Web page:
Patient and tumor characteristics predictive of an elevated hepatopulmonary shunt fraction before radioembolization of hepatic tumors.

Published

Journal Article

OBJECTIVE: To determine whether any patient or hepatic tumor characteristics are predictive of hepatopulmonary shunt fraction when performed before radioembolization. MATERIALS AND METHODS: A retrospective review was performed on 190 patients who underwent preradioembolization hepatic arteriography with calculation of hepatopulmonary shunt fraction using technetium-99m-labeled macroaggregated albumin perfusion scintigraphy. Patient and tumor characteristics including imaging features were reviewed for correlation with absolute shunt fraction, shunt fraction greater than 10%, and shunt fraction greater than 20%. RESULTS: Most tumor types showed some cases of elevated shunt fraction greater than 10%. Six patients had a shunt fraction greater than 20%: four were hepatocellular carcinoma and two were neuroendocrine tumor metastases. Univariate analysis showed that dominant tumor diameter, hepatic tumor burden, vascular invasion, hepatic venous invasion, and hypervascularity on angiography were associated with a shunt fraction greater than 10%. Only dominant tumor diameter and vascular invasion were associated with a shunt fraction greater than 20%. On multivariate analysis, only tumor diameter (odds ratio 1.2) and hepatic venous invasion (odds ratio 23.0) were associated independently with an increased shunt fraction greater than 10%. CONCLUSION: Multiple patient and tumor-related characteristics were significantly correlated with the hepatopulmonary shunt fraction on univariate analysis. However, on multivariate analysis, only the dominant tumor diameter and presence of hepatic venous invasion were associated independently with a greater than 10% shunt fraction.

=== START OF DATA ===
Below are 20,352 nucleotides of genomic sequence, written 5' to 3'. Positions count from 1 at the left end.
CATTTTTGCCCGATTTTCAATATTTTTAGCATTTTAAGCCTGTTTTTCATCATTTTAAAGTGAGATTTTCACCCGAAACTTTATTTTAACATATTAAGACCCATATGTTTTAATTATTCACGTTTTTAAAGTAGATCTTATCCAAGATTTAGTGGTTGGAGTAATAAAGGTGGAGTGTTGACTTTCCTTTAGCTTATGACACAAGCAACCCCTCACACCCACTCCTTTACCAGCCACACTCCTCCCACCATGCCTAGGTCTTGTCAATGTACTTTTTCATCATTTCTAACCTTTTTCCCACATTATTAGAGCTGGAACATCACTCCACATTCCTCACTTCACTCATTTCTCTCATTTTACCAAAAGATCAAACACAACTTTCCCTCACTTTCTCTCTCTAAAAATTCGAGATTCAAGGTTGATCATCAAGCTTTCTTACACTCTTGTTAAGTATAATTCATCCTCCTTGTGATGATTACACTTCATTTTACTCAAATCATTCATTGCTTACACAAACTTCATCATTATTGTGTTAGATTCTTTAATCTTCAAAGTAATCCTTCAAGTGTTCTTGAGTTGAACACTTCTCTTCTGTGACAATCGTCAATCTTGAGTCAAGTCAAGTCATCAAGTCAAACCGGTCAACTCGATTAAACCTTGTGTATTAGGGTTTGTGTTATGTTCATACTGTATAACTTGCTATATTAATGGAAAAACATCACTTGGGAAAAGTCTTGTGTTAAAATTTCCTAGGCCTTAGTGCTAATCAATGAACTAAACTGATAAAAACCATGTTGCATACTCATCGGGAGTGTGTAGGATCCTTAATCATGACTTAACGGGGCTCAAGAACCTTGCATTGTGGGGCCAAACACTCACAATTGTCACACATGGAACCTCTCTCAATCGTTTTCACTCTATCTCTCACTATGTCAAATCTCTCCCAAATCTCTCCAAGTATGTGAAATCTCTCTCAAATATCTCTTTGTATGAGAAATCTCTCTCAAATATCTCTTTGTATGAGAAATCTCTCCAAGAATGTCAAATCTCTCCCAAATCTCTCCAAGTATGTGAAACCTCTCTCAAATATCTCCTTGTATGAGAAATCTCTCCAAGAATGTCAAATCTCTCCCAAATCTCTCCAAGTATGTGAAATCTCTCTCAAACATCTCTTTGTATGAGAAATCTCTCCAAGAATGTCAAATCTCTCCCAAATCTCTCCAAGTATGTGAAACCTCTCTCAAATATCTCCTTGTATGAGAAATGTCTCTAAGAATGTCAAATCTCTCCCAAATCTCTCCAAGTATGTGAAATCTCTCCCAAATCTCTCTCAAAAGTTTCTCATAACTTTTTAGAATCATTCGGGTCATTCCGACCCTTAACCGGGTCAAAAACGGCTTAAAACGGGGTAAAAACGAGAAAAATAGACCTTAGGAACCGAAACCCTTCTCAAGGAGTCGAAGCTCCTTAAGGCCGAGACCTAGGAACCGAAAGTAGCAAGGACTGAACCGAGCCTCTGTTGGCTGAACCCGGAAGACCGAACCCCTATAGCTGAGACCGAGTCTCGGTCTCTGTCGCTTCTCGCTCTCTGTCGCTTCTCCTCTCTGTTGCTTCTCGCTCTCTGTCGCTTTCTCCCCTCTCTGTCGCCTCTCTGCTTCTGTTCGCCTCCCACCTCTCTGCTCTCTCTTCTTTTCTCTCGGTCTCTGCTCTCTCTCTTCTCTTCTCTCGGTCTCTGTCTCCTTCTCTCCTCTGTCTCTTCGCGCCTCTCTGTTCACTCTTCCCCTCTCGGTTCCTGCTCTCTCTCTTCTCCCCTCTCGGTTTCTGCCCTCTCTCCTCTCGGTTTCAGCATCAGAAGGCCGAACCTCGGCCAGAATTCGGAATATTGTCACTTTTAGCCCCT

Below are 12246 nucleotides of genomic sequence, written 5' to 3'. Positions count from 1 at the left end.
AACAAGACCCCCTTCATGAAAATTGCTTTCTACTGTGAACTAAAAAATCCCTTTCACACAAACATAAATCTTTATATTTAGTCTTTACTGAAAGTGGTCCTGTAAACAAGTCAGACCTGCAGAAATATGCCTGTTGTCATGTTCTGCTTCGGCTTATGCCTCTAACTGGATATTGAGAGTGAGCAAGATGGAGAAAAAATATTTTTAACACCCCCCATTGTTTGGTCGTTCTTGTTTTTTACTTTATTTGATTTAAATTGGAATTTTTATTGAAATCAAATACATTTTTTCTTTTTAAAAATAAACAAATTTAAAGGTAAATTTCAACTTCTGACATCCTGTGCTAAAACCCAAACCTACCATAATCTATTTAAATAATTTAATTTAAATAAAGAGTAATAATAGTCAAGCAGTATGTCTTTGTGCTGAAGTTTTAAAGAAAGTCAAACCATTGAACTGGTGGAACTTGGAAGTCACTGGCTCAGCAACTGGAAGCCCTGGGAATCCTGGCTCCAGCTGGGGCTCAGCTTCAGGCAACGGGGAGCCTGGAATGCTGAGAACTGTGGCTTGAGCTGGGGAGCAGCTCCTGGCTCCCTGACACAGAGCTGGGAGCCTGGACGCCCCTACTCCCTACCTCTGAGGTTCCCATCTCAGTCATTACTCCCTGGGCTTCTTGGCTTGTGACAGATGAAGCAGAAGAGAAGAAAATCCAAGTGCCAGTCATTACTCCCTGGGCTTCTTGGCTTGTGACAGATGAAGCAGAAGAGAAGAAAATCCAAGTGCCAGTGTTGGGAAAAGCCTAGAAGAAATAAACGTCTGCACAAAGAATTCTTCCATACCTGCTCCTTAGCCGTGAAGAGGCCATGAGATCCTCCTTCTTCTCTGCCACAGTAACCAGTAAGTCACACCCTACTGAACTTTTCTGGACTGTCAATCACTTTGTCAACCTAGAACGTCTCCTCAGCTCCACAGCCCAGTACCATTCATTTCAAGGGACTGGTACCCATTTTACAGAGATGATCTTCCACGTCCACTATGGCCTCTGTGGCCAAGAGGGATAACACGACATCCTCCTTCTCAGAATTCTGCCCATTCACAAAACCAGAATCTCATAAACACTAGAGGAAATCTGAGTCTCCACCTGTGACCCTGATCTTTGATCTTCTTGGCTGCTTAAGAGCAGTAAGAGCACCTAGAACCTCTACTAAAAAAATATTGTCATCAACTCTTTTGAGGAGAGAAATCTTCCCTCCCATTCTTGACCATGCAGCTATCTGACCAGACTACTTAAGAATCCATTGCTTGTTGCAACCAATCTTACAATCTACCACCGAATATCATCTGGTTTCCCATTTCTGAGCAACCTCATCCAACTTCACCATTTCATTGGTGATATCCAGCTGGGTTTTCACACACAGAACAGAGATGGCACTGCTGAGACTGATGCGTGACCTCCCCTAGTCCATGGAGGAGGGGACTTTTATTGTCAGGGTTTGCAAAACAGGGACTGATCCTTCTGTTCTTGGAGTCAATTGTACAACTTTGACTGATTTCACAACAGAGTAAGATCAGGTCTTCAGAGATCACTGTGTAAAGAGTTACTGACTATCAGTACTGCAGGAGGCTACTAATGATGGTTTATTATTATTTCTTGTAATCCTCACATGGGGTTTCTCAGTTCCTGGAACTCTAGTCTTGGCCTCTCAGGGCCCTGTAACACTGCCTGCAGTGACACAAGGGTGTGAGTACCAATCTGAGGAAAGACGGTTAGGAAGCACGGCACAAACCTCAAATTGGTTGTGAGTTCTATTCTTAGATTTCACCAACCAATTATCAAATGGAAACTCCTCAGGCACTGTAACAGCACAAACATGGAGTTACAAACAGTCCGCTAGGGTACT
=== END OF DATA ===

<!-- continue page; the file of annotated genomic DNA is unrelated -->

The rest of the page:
Full Text

Duke Authors

Cited Authors

  • Yerubandi, V; Ronald, J; Howard, BA; Suhocki, PV; James, OG; Wong, TZ; Kim, CY

Published Date

  • September 2016

Published In

Volume / Issue

  • 37 / 9

Start / End Page

  • 939 - 946

PubMed ID

  • 27104280

Pubmed Central ID

  • 27104280

Electronic International Standard Serial Number (EISSN)

  • 1473-5628

Digital Object Identifier (DOI)

  • 10.1097/MNM.0000000000000528

Language

  • eng

Conference Location

  • England